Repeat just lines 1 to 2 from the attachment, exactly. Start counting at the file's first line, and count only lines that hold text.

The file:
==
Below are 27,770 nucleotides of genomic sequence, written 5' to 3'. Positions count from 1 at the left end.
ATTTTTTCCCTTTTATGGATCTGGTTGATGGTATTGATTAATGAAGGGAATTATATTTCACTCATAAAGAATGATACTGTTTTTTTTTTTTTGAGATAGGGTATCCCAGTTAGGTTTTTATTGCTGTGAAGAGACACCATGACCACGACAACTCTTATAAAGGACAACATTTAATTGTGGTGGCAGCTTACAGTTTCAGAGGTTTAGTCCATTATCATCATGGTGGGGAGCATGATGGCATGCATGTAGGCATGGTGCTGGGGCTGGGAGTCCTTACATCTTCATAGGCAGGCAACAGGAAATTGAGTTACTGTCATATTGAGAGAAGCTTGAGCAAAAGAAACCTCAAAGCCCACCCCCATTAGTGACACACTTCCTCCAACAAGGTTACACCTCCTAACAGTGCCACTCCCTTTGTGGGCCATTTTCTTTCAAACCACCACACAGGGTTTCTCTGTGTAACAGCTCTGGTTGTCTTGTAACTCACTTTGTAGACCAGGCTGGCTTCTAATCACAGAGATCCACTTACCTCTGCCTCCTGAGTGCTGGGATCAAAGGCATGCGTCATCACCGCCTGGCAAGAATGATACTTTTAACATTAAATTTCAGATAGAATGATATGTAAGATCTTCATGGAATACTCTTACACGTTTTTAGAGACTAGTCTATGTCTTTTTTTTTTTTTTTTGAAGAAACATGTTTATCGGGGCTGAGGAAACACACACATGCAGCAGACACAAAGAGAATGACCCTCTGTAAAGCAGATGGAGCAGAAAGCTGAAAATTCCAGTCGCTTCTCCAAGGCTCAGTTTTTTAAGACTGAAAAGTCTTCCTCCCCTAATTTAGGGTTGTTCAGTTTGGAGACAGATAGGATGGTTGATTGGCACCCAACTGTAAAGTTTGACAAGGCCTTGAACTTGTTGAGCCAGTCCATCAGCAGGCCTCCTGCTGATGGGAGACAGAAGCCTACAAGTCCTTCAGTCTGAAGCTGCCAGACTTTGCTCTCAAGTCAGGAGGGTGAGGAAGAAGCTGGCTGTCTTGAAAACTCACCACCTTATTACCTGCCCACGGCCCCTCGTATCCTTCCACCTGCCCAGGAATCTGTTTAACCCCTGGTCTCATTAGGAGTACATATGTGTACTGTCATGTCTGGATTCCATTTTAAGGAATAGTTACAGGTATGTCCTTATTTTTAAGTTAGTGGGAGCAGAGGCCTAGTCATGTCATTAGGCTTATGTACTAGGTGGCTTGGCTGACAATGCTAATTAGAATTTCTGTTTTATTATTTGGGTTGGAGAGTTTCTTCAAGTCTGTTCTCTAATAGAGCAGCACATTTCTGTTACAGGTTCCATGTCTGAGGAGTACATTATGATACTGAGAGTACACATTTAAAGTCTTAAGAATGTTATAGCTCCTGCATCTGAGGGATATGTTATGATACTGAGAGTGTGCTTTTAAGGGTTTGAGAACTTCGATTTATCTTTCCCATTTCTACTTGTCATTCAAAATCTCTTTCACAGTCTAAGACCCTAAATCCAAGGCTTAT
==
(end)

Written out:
Below are 27,770 nucleotides of genomic sequence, written 5' to 3'. Positions count from 1 at the left end.
ATTTTTTCCCTTTTATGGATCTGGTTGATGGTATTGATTAATGAAGGGAATTATATTTCACTCATAAAGAATGATACTGTTTTTTTTTTTTTGAGATAGGGTATCCCAGTTAGGTTTTTATTGCTGTGAAGAGACACCATGACCACGACAACTCTTATAAAGGACAACATTTAATTGTGGTGGCAGCTTACAGTTTCAGAGGTTTAGTCCATTATCATCATGGTGGGGAGCATGATGGCATGCATGTAGGCATGGTGCTGGGGCTGGGAGTCCTTACATCTTCATAGGCAGGCAACAGGAAATTGAGTTACTGTCATATTGAGAGAAGCTTGAGCAAAAGAAACCTCAAAGCCCACCCCCATTAGTGACACACTTCCTCCAACAAGGTTACACCTCCTAACAGTGCCACTCCCTTTGTGGGCCATTTTCTTTCAAACCACCACACAGGGTTTCTCTGTGTAACAGCTCTGGTTGTCTTGTAACTCACTTTGTAGACCAGGCTGGCTTCTAATCACAGAGATCCACTTACCTCTGCCTCCTGAGTGCTGGGATCAAAGGCATGCGTCATCACCGCCTGGCAAGAATGATACTTTTAACATTAAATTTCAGATAGAATGATATGTAAGATCTTCATGGAATACTCTTACACGTTTTTAGAGACTAGTCTATGTCTTTTTTTTTTTTTTTTGAAGAAACATGTTTATCGGGGCTGAGGAAACACACACATGCAGCAGACACAAAGAGAATGACCCTCTGTAAAGCAGATGGAGCAGAAAGCTGAAAATTCCAGTCGCTTCTCCAAGGCTCAGTTTTTTAAGACTGAAAAGTCTTCCTCCCCTAATTTAGGGTTGTTCAGTTTGGAGACAGATAGGATGGTTGATTGGCACCCAACTGTAAAGTTTGACAAGGCCTTGAACTTGTTGAGCCAGTCCATCAGCAGGCCTCCTGCTGATGGGAGACAGAAGCCTACAAGTCCTTCAGTCTGAAGCTGCCAGACTTTGCTCTCAAGTCAGGAGGGTGAGGAAGAAGCTGGCTGTCTTGAAAACTCACCACCTTATTACCTGCCCACGGCCCCTCGTATCCTTCCACCTGCCCAGGAATCTGTTTAACCCCTGGTCTCATTAGGAGTACATATGTGTACTGTCATGTCTGGATTCCATTTTAAGGAATAGTTACAGGTATGTCCTTATTTTTAAGTTAGTGGGAGCAGAGGCCTAGTCATGTCATTAGGCTTATGTACTAGGTGGCTTGGCTGACAATGCTAATTAGAATTTCTGTTTTATTATTTGGGTTGGAGAGTTTCTTCAAGTCTGTTCTCTAATAGAGCAGCACATTTCTGTTACAGGTTCCATGTCTGAGGAGTACATTATGATACTGAGAGTACACATTTAAAGTCTTAAGAATGTTATAGCTCCTGCATCTGAGGGATATGTTATGATACTGAGAGTGTGCTTTTAAGGGTTTGAGAACTTCGATTTATCTTTCCCATTTCTACTTGTCATTCAAAATCTCTTTCACAGTCTAAGACCCTAAATCCAAGGCTTAT